Ulmus propinqua is under study for resistance to Dutch elm disease and elm yellows
Both the beetles and the fungus need to be considered for control of DED. Control is possible through prevention, early detection of the disease, and replanting with resistant elms. Valuable trees should be inspected frequently, e.g. weekly, from early May through July, and monthly through September. An infected tree may be saved by pruning out the diseased branch promptly after seeing the first "flag." A final pruning cut 7-10 feet below the lowest evidence of discolored (streaked) wood is necessary, but the saw blade should be wiped (sterilized) with 10% bleach (1 part bleach: 9 parts water) or denatured alcohol before the final cut is made. Injecting trees with systemic fungicides (see below) may be done at this time.

If a tree shows many flags or completely wilts and dies, it must be removed quickly so that beetles and root grafts do not transmit the disease further. Root grafts should be severed before removal of a diseased tree whenever possible.

The bark beetles breed in standing dead or dying elm trees and piles of elm wood with the bark attached. Therefore, trees that completely wilt and die are suitable for beetle reproduction and should be felled. Destroy the infected wood and bark by chipping and composting (chips must attain temperatures of at least 120 degrees F), or at a minimum, remove the bark from cut logs and let the logs dry out. Cut logs from diseased trees should not be kept for firewood unless all of the bark has been removed and there is no evidence of bark beetles. Transporting diseased elm firewood may spread DED to otherwise disease- free areas. Covering and sealing cut logs and chips in clear plastic during the summer will allow the sun to heat up the wood and is another way to kill the beetles and fungus. Prolonged sunny weather and high temperatures are necessary, however, for this method of sanitation, called "solarization," to be effective.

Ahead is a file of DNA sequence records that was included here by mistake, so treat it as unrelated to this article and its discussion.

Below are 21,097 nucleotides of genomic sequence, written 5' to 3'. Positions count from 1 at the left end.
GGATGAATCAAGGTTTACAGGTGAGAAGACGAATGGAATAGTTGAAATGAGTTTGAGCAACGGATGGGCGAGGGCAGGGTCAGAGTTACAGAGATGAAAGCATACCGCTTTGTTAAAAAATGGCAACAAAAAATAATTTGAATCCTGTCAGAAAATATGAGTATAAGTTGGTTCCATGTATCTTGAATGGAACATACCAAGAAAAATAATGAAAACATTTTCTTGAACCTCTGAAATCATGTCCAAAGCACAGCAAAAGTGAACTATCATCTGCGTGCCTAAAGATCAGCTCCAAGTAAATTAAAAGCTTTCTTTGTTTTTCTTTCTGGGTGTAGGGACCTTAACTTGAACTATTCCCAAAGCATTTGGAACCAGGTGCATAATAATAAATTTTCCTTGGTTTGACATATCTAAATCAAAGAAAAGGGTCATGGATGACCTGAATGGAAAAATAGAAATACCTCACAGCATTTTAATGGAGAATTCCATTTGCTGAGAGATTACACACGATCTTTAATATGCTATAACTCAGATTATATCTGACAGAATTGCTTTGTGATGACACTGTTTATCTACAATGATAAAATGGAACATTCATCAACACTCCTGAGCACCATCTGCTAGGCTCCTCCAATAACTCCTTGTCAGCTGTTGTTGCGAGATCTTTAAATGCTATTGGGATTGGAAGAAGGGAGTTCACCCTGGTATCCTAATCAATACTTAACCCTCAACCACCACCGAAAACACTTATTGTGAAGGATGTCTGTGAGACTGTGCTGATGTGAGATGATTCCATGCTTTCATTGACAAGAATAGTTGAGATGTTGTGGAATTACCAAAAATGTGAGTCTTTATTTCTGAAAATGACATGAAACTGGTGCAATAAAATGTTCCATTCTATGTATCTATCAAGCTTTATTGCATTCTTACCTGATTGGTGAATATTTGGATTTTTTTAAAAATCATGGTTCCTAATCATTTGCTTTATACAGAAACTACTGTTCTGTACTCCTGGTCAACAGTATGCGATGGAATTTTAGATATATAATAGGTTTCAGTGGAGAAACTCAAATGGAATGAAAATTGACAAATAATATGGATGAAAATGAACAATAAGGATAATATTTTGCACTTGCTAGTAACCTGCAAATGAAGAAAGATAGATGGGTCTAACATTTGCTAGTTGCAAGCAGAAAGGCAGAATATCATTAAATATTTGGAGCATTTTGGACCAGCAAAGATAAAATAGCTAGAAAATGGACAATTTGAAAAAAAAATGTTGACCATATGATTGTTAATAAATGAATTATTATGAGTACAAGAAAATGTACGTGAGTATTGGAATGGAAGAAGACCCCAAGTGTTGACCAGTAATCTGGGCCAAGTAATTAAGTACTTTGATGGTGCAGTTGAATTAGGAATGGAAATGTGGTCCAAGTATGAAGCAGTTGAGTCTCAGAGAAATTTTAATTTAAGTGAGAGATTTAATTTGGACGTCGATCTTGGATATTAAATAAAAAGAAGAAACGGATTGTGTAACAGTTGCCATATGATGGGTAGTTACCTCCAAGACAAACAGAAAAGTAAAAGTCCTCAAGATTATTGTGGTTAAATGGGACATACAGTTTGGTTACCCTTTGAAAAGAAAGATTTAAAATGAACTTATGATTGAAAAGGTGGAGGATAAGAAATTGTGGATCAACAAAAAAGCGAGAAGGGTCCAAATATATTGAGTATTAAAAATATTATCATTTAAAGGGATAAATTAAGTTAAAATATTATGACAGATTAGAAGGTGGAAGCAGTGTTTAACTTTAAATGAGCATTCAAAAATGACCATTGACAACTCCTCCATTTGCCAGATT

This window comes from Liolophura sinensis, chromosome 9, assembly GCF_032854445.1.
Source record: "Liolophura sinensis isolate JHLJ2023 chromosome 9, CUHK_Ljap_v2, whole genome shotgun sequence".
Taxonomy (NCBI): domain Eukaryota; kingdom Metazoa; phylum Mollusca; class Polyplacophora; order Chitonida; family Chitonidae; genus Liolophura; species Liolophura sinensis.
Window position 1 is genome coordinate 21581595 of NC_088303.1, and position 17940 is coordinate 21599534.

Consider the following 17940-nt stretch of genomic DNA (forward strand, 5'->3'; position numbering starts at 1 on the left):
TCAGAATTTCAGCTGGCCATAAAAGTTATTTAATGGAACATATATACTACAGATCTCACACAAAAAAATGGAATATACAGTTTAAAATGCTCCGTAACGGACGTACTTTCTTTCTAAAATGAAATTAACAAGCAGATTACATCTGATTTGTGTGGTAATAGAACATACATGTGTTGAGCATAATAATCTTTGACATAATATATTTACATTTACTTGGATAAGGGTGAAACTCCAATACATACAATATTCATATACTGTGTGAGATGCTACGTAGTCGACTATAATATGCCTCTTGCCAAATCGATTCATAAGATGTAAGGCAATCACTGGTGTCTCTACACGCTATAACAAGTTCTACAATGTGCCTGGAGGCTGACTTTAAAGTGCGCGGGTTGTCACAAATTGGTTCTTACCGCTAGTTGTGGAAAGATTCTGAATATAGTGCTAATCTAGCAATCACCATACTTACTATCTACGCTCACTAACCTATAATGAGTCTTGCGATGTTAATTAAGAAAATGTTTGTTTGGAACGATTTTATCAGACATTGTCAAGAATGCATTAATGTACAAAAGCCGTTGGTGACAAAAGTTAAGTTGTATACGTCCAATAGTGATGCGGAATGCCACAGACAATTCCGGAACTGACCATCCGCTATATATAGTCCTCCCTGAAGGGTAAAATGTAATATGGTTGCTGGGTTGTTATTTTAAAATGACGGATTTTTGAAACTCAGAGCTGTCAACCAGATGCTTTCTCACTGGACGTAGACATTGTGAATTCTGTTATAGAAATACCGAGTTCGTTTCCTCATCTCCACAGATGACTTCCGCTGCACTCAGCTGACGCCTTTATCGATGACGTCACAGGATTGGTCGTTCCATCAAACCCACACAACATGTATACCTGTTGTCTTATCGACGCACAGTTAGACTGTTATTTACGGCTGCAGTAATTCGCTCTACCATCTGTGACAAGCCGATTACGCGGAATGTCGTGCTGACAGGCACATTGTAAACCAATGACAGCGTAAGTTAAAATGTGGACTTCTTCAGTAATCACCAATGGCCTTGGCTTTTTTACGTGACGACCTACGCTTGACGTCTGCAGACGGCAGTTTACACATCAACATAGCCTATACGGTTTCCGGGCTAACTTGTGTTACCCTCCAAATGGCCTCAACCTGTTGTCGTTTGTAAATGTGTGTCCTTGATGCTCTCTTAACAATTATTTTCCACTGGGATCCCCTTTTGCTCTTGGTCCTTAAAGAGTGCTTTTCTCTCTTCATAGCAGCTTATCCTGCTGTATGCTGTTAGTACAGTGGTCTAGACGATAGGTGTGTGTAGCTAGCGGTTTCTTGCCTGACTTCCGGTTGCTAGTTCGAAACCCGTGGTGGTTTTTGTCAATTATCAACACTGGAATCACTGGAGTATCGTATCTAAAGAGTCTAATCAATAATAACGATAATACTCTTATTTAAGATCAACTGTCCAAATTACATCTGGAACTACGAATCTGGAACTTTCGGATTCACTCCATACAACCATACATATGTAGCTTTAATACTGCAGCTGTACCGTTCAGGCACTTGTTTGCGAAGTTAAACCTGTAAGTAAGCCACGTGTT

Chemical Protection and Therapy
At present, treatments of affected trees with thiabendazole or propiconazole-containing fungicide such as Arbortect and Alamo show promise and should only be applied by licensed arborists. If properly applied, American elms may be protected for 3 years. Be aware that Arbortect is not recommended for red elm (U. rubra), and repeated injections with a systemic fungicide may damage the bark and water-conducting tissues." [4]
  1. USDA, ARS, National Genetic Resources Program, Germplasm Resources Information Network
  2. The Morton Arboretum, Arboretum Records Honor, Milestone; Looks to Future
  3. Ohio State University, Ohio Trees, Bulletin 700-00 "Ulmus - Elm" Key to Ulmus Species
  4. The Morton Arboretum, Dutch Elm Disease,
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Family Ulmaceae - Zelkovas, Hackberries and Elms
There are about 200 species of trees and shrubs in Ulmaceae. 14 trees and 2 shrubs are native to North America. Elms fell victim to Dutch Elm disease during the 1950's; until that time, they were the premier shade tree along the streets of our American towns and cities.